So just if we consider like a day, how would you say like the flavor of your days now, kind of being deep in a yoga practice are different, like the feelings, the sensations that you experience? Now, throughout your days? How is that different than maybe the way it was when you were younger? And before yoga?

Unknown Speaker 3:22
Yeah, it's a delicious flavor. I don't know if Ben and Jerry's can somehow capitalize on the delicious yogurt flavor. I think about it a little bit with you asking me that. Almost like the difference between a black and white television and color television for maybe a lower definition to higher definition to 4k television. So it's almost like through the course of meditation and Hatha Yoga, chanting, pranayama, etc, these different practices. I feel like my experience of life, the sensations that I take in and how I feel throughout my day, is richer, it's more colorful and sharper, it's brighter, it's lighter. And so it is almost as if the world around me is has been tuned from black and white to color and getting into Hd 4k territory. And I couldn't totally explain why that is the case, even with the mechanics or through and through, but between my body feeling more clean, more useful, my mind feeling clear. And my heart, my emotions, the way I feel about things feeling more clear and at ease, I think gives a richness to my daily experience that I wouldn't have even thought was possible before. Whereas the thing you don't know what you don't know, and then the door gets opened and you think, Oh my god, it here this is,

Unknown Speaker 5:08
yeah, I just want to kind of pause and reflect on that a little bit. Because I think it's very big, like you don't know, what you don't know until you know. Another way I would frame that is like, you don't know how much better it can be until you experience it, you know, maybe also know how much worse it can be until you experience it. But the better is, is a nice one, because then that sets me on a trajectory towards improvement. Right. But it's kind of amazing. Sometimes. It's like, Oh, my gosh, I didn't realize that I was only living in black and white. And now this color is is is incredible. Is it also important for you to reflect a little bit on the black and white? In order to appreciate where you found yourself in this environment of more more color?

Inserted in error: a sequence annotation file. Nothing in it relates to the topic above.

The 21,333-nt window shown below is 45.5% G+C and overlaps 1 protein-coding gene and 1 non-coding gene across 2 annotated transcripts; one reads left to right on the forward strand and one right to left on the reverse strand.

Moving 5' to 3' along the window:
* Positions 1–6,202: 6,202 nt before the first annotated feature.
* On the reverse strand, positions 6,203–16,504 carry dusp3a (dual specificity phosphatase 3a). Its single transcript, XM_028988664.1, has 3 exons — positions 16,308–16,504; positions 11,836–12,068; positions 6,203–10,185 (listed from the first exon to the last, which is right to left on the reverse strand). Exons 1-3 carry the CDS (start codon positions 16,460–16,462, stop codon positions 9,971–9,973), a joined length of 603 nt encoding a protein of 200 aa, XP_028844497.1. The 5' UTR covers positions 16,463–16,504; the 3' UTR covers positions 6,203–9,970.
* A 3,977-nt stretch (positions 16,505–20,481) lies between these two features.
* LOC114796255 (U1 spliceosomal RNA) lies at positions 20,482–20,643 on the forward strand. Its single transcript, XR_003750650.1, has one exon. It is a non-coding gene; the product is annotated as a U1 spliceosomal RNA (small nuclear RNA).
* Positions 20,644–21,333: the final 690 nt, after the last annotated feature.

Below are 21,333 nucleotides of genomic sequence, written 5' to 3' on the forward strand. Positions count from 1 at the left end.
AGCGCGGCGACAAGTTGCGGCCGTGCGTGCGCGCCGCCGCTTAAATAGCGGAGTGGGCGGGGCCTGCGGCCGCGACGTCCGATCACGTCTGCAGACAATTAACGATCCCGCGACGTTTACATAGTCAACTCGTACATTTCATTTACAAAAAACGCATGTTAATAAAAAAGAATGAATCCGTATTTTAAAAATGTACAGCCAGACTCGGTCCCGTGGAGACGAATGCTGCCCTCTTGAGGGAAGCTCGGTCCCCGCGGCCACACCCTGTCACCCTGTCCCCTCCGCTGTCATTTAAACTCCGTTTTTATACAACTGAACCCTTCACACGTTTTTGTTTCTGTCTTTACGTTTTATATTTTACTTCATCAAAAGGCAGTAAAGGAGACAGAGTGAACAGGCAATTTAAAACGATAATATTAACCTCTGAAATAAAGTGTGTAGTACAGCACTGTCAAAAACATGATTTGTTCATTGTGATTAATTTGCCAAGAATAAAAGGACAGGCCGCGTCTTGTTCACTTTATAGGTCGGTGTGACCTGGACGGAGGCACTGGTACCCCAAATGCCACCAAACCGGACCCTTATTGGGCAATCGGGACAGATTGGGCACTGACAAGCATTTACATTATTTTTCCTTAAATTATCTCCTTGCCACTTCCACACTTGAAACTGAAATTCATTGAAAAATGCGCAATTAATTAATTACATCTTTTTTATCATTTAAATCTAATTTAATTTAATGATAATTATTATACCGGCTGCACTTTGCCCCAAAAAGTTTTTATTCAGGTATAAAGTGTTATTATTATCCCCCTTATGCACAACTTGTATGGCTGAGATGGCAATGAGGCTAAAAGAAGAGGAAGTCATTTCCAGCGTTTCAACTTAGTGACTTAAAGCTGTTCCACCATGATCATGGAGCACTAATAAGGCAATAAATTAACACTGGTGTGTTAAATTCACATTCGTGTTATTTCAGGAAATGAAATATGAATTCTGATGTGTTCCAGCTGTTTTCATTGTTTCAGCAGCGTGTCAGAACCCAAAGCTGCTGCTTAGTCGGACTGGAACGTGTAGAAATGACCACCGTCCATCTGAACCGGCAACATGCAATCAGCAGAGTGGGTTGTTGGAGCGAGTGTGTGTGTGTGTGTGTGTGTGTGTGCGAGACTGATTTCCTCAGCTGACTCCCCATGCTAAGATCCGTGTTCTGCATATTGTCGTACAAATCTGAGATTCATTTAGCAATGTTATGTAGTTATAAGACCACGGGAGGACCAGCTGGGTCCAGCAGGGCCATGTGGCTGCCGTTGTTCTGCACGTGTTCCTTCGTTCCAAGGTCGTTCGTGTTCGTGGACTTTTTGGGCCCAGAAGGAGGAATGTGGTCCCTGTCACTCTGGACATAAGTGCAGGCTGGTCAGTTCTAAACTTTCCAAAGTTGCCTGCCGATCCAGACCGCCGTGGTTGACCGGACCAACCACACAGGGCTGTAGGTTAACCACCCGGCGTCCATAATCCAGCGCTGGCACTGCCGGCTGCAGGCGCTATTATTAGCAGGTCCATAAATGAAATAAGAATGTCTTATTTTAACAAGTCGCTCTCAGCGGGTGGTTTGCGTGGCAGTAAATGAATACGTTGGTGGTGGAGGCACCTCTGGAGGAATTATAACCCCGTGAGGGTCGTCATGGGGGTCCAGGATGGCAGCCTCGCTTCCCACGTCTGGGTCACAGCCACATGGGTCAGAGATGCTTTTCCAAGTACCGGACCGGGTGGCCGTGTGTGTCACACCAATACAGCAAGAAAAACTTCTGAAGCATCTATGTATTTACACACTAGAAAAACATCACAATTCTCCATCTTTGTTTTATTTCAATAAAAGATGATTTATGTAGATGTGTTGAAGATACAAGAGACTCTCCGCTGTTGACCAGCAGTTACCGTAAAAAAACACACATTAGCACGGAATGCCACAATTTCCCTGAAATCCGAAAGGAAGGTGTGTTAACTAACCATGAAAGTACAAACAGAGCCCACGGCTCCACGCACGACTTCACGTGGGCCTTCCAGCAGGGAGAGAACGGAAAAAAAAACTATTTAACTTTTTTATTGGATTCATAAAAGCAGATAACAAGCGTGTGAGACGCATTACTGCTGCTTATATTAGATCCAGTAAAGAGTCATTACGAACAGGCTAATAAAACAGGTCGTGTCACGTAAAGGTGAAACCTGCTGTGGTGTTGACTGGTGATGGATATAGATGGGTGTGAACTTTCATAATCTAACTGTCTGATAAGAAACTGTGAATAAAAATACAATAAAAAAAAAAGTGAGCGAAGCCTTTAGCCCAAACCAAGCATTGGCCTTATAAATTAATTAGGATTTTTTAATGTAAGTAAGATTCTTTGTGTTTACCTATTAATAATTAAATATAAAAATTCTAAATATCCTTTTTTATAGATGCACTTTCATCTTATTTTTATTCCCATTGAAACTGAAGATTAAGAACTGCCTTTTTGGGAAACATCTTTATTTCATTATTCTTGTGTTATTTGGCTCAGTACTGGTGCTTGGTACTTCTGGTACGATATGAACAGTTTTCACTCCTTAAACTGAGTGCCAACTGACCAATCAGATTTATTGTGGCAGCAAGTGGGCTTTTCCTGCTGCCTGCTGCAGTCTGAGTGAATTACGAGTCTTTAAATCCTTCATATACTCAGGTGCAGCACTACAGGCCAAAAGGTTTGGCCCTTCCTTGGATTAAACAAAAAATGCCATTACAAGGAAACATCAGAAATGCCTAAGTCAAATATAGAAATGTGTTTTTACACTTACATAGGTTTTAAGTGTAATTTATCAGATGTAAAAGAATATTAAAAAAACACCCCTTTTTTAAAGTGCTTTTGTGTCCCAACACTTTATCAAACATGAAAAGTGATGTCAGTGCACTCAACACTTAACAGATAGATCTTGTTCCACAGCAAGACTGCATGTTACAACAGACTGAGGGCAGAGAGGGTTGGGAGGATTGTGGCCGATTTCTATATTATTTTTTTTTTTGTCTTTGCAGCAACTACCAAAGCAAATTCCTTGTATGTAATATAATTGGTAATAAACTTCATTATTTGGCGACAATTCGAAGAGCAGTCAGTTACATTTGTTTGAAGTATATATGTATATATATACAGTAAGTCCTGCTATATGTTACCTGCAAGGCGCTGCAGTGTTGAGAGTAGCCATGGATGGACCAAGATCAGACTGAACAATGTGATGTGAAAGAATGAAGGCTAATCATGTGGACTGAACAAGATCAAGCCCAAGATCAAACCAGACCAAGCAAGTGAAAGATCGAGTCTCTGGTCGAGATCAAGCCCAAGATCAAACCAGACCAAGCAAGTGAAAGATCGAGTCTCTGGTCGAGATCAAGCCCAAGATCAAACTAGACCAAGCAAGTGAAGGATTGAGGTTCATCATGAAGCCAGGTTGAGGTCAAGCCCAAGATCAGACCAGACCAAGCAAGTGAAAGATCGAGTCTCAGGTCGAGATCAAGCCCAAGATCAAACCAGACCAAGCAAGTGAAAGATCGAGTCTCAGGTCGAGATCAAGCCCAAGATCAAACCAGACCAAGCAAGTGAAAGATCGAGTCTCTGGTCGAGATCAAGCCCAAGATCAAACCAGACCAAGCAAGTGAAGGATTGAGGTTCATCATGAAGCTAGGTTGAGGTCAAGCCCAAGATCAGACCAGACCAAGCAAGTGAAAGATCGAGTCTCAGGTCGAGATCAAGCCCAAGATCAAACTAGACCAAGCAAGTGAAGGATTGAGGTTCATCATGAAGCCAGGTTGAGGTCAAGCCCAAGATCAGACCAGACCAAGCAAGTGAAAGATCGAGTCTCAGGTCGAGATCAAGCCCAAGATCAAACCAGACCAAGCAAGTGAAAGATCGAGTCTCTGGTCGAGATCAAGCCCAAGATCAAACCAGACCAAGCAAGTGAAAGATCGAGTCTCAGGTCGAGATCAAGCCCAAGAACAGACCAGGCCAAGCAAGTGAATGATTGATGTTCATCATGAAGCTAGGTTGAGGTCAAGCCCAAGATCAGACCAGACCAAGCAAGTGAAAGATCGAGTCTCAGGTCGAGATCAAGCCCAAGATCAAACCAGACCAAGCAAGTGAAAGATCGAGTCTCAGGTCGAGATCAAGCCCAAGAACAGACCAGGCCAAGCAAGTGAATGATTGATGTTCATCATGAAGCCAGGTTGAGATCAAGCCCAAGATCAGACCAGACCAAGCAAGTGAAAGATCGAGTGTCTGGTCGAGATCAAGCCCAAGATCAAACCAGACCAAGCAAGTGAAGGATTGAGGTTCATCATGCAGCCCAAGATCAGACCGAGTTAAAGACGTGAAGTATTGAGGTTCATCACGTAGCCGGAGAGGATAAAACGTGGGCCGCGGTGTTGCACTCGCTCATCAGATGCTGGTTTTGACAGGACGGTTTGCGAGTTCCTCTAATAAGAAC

Unknown Speaker 6:02
That's a good question. I would say so I mean, my thought when you ask that is the possibility of being a bit jaded after a while maybe. And I can say, especially living at the art from here, as you do, and as we both have for a few years now. There's a sensation that comes and goes and waves where I think us and like many people, when you first come here, you're just blown away that this place even exists, that there's a big lotus flower in the middle of rural Virginia, where people of all backgrounds are welcome to come and be at peace with one another, and worship and live in interact with one another in a very loving, caring way, blows you away, and you're just open eyed and kind of gazing around like a deer in headlights, amazed at the whole thing. And, and then over time, you know, you live here and, and life takes hold. And there's certain realities of most of our lives that can be challenging. And so over time, there's definitely been periods where I feel like I I lose sight of just how special it is to live in a place like this. And thankfully, I get reminded pretty regularly as well. But I think that's it's the same just in general with yoga, regardless of where you live. Yeah, to be able to look back at a time when maybe things weren't as bright and colorful and rich, they were more difficult and challenging. And just your natural state of being the default setting on which you operate. It was doler. That's all you knew at the time. And then as that expands and opens, I would say there is value in remembering that there's something that adds a certain reward that you feel like that you you don't lose sight of, if you keep in mind where you were starting from.